Column: On predominantly white campuses, black student organizations are necessary
My experience at the Big XII Conference on black student government helped me to not only better understand why black-oriented spaces are necessary, but it made me proud to be part of one.
Mar. 21, 2019
The opinions expressed by The Maneater columnists do not represent the opinions of The Maneater editorial board.
Roshae Hemmings is a first year journalism major at MU. She is an opinion columnist who writes about civil rights.
“Change-makers, creators and pioneers is what defines the Black student leaders at University of Missouri. Leadership has always been our foundation. We are excited to host in 2019 and to exercise as visionaries in working towards the purpose of all Black students, near and far.”
This statement, released in a series of tweets in Sept. 2018, announced the Big XII Conference on Black Student Government’s return to MU’s campus for its 2019 iteration titled “Leadership Reloaded.” During Big XII, which took place Feb. 21-24 2019, schools such as Baylor, the University of Texas at Austin and the University of Central Missouri participated in workshops and listened to keynote speakers like MU alumni Payton Head and CNN political commentator Symone Sanders.
The speakers and workshops were phenomenal. I learned a great deal and left each session inspired and a bit more knowledgeable. However, the most impactful part of the conference was meeting, interacting with and learning from black students from other schools. Through my Big XII experience, I learned 3 things:
One, leading while black is hard.
I feel like this is kind of obvious, as well as a grave understatement. We’ve seen this on a larger scale, most prominently with former president Barack Obama and on a smaller scale with student leaders. From the incessant microaggressions, scrutiny and exclusion to important conversations lead by other campus organizations, being a black student leader is no easy task.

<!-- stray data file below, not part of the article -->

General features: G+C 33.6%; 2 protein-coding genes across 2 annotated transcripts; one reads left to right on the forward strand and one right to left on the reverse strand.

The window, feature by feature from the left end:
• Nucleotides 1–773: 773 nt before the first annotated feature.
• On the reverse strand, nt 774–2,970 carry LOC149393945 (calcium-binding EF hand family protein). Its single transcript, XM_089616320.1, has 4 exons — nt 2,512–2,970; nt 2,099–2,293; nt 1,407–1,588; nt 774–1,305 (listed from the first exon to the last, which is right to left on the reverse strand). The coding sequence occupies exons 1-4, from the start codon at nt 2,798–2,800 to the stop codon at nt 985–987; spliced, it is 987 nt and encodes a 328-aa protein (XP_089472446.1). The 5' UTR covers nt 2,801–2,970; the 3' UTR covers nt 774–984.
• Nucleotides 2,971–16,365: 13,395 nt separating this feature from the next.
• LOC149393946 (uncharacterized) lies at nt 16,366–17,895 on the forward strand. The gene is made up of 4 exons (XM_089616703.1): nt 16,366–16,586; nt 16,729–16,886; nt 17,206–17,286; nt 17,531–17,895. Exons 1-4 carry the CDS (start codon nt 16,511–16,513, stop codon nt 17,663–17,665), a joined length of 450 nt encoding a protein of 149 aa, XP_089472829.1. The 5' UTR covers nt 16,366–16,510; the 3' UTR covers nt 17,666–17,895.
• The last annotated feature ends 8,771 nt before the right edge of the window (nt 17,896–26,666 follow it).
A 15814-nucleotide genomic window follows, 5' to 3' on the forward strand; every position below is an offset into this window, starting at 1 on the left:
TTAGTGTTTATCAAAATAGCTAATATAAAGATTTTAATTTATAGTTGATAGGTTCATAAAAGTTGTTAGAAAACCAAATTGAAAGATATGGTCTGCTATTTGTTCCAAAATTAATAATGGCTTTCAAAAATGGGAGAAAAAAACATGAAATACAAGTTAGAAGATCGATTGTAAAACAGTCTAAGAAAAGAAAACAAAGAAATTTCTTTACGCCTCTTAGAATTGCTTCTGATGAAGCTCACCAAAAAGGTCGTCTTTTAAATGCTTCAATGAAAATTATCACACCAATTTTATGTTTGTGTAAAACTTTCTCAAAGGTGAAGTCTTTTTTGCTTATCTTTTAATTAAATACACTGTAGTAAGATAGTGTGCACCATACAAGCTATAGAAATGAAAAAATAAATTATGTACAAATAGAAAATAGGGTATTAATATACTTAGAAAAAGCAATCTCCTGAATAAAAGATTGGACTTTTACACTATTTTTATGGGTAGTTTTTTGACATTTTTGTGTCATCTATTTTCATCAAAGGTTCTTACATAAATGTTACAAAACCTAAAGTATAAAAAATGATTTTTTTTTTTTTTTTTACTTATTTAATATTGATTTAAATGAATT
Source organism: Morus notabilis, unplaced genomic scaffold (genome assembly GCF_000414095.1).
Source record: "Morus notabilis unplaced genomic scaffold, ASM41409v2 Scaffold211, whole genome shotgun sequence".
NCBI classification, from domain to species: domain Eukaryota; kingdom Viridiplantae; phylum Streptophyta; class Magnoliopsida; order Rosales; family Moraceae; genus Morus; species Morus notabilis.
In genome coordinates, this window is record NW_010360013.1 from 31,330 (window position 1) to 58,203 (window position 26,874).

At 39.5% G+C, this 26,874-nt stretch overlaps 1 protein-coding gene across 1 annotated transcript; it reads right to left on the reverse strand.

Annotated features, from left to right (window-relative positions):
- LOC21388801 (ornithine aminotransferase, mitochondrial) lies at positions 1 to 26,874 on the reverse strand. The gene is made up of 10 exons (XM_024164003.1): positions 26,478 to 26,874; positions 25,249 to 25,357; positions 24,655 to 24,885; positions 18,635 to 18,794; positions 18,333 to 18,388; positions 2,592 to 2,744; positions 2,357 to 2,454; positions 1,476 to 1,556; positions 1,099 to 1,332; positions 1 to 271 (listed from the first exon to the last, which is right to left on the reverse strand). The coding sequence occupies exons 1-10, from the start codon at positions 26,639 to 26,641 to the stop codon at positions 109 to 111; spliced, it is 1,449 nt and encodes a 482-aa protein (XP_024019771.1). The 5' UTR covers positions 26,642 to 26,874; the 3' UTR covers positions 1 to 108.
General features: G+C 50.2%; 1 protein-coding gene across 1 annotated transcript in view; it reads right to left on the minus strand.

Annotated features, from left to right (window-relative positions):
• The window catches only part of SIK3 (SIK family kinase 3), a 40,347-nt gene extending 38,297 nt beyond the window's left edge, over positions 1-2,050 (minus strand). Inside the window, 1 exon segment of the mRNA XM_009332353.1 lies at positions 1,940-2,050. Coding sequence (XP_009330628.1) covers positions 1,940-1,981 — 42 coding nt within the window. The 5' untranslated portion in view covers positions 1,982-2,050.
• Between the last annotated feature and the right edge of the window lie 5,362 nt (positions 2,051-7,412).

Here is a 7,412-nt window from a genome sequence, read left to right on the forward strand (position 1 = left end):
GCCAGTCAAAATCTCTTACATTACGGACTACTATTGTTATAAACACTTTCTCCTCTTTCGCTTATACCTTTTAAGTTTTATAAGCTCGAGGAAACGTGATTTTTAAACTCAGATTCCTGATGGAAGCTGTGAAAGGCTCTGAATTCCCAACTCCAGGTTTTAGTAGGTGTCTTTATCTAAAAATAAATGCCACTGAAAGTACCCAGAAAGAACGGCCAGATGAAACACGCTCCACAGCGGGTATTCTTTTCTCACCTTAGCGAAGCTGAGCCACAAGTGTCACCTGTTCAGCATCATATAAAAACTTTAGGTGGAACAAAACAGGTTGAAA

The difficulty increases for black women and queer black people, as they are often ostracized and not supported in both black, queer and feminist spaces, respectively. Not to mention that student leaders often deal with intense bigotry, such as the circulation of a video featuring Sigma Alpha Epsilon fraternity members saying a racist chant at the University of Oklahoma in 2015, that can be triggering when having to combat them on a consistent basis. Despite this, the young, passionate leaders at Big XII and across the country continue to resist, persist and effect change in the face of adversity. This is to be applauded.
Second, black student government is important.
Big XII helped me to further examine exactly why black student governments, associations and unions are vital on predominantly white campuses. Often times, those whose needs and concerns do not fall within the majority are given the smallest amount of attention or are overlooked all together.
This is something that black students are prone to, prompting them to create alcoves where their voices, cultures and stories are heard and appreciated. In talking with students from other colleges and universities, I was able to hear stories and share experiences that further validated the need for black-centric organizations. Furthermore, several students spoke about the lack, and subsequent need, for intersectionality within their respective schools’ social justice centers.
In the LGBTQ workshop I had the opportunity to attend, many queer students expressed their discontent with events and spaces that highlighted the blackness as well as their inclusion under the LGBTQ umbrella. For many black students, their Black Student Unions and Black Student Associations are where they find comfort and a sense of belonging on their campuses.
Lastly, there is a wealth of knowledge to be shared among young, black leaders.
One of the coolest things to see throughout Big XII was the collaboration and camaraderie that came along with along with the weekend. No matter where we came from, what school we went to or how long we’ve been a part of our respective organizations, we all had the desire to learn from each other and bring the knowledge we acquired back to our campuses and students. There was an overwhelming push to see one another succeed, and genuine happiness when a student or school was celebrated for their achievements. Not only did this make me proud to be part of The Legion of Black Collegians, it also helped me to see that the hardships we face as Black students and the work that we do isn’t for nothing.
“Change-makers, creators and pioneers” defines the black student leaders at MU, as well as those within Big XII and beyond. We are fierce, persistent and dedicated to making our campuses, respective cities and country better for those after us.